Why is the thymine base in DNA swapped for uracil within RNA?
Your question is actually the wrong way around, what you should ask is why is uracil converted to thymine for use in DNA?
In nucleotide biosynthesis, uracil is methylated to become thymine; this has several functions including reducing the promiscuity of uracil (which can bind itself, and other nucleotides), restricting the thymine to binding only with adenosine and retaining fidelity when DNA replicates; and also providing methyl-protection to DNA, protecting it from some ubiquitous nucleases that are more commonly used to chew up short-lived messenger RNA molecules once their function has ended.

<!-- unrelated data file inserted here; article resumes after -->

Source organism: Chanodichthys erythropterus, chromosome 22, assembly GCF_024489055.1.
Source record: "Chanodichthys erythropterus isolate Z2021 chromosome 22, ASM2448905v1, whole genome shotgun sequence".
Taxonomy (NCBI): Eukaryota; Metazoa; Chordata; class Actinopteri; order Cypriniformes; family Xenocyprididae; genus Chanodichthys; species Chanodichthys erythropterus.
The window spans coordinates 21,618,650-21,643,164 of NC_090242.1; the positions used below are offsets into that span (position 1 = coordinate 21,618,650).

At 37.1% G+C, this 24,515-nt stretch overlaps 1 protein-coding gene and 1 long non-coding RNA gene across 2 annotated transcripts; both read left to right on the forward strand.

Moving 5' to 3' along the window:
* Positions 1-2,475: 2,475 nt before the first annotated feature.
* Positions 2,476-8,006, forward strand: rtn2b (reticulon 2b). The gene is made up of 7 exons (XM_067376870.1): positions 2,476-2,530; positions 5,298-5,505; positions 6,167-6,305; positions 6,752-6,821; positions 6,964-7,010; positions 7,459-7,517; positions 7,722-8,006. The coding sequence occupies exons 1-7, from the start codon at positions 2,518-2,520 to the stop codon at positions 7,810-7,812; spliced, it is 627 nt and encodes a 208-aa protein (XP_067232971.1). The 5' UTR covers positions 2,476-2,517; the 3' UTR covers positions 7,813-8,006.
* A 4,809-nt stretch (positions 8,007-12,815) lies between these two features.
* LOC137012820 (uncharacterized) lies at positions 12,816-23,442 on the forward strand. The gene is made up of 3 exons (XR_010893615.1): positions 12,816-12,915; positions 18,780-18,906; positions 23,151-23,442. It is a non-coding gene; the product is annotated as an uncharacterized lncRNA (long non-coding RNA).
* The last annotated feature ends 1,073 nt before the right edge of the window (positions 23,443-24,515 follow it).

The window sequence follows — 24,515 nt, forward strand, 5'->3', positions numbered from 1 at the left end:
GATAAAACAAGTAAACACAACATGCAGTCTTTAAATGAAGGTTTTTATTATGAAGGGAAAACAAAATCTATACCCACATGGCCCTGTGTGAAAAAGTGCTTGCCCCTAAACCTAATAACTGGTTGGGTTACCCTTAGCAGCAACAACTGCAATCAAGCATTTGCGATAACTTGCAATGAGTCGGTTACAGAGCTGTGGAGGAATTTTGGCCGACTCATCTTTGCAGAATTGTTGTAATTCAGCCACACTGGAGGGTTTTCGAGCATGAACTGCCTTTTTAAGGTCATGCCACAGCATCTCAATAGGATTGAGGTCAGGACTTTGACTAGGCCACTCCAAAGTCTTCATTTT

In the RNA-world hypothesis, which posits that RNA existed first, and was thus the early basis for self-replicating life, the subsequent evolution of biochemical pathways to make the chemical modifications necessary for DNA-specific bases such as dTMP (thymine), seems more logical.
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